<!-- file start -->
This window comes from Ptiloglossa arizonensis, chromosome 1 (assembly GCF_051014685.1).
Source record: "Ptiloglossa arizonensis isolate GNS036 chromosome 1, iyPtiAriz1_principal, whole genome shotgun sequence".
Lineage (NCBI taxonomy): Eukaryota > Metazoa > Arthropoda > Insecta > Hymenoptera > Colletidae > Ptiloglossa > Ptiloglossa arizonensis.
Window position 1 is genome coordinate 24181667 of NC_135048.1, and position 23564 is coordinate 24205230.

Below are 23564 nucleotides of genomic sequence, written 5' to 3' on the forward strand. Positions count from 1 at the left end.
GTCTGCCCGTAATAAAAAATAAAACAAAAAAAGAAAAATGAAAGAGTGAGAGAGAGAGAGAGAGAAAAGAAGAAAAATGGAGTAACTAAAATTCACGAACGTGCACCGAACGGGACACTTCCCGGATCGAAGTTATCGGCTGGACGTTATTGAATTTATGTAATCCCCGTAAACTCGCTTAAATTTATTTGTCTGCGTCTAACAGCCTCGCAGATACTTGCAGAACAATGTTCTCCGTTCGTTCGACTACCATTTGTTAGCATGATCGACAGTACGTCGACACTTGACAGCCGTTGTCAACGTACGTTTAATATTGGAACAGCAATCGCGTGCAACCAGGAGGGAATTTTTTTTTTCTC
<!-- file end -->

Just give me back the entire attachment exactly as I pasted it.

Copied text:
This window comes from Ptiloglossa arizonensis, chromosome 1 (assembly GCF_051014685.1).
Source record: "Ptiloglossa arizonensis isolate GNS036 chromosome 1, iyPtiAriz1_principal, whole genome shotgun sequence".
Lineage (NCBI taxonomy): Eukaryota > Metazoa > Arthropoda > Insecta > Hymenoptera > Colletidae > Ptiloglossa > Ptiloglossa arizonensis.
Window position 1 is genome coordinate 24181667 of NC_135048.1, and position 23564 is coordinate 24205230.

Below are 23564 nucleotides of genomic sequence, written 5' to 3' on the forward strand. Positions count from 1 at the left end.
GTCTGCCCGTAATAAAAAATAAAACAAAAAAAGAAAAATGAAAGAGTGAGAGAGAGAGAGAGAGAAAAGAAGAAAAATGGAGTAACTAAAATTCACGAACGTGCACCGAACGGGACACTTCCCGGATCGAAGTTATCGGCTGGACGTTATTGAATTTATGTAATCCCCGTAAACTCGCTTAAATTTATTTGTCTGCGTCTAACAGCCTCGCAGATACTTGCAGAACAATGTTCTCCGTTCGTTCGACTACCATTTGTTAGCATGATCGACAGTACGTCGACACTTGACAGCCGTTGTCAACGTACGTTTAATATTGGAACAGCAATCGCGTGCAACCAGGAGGGAATTTTTTTTTTCTC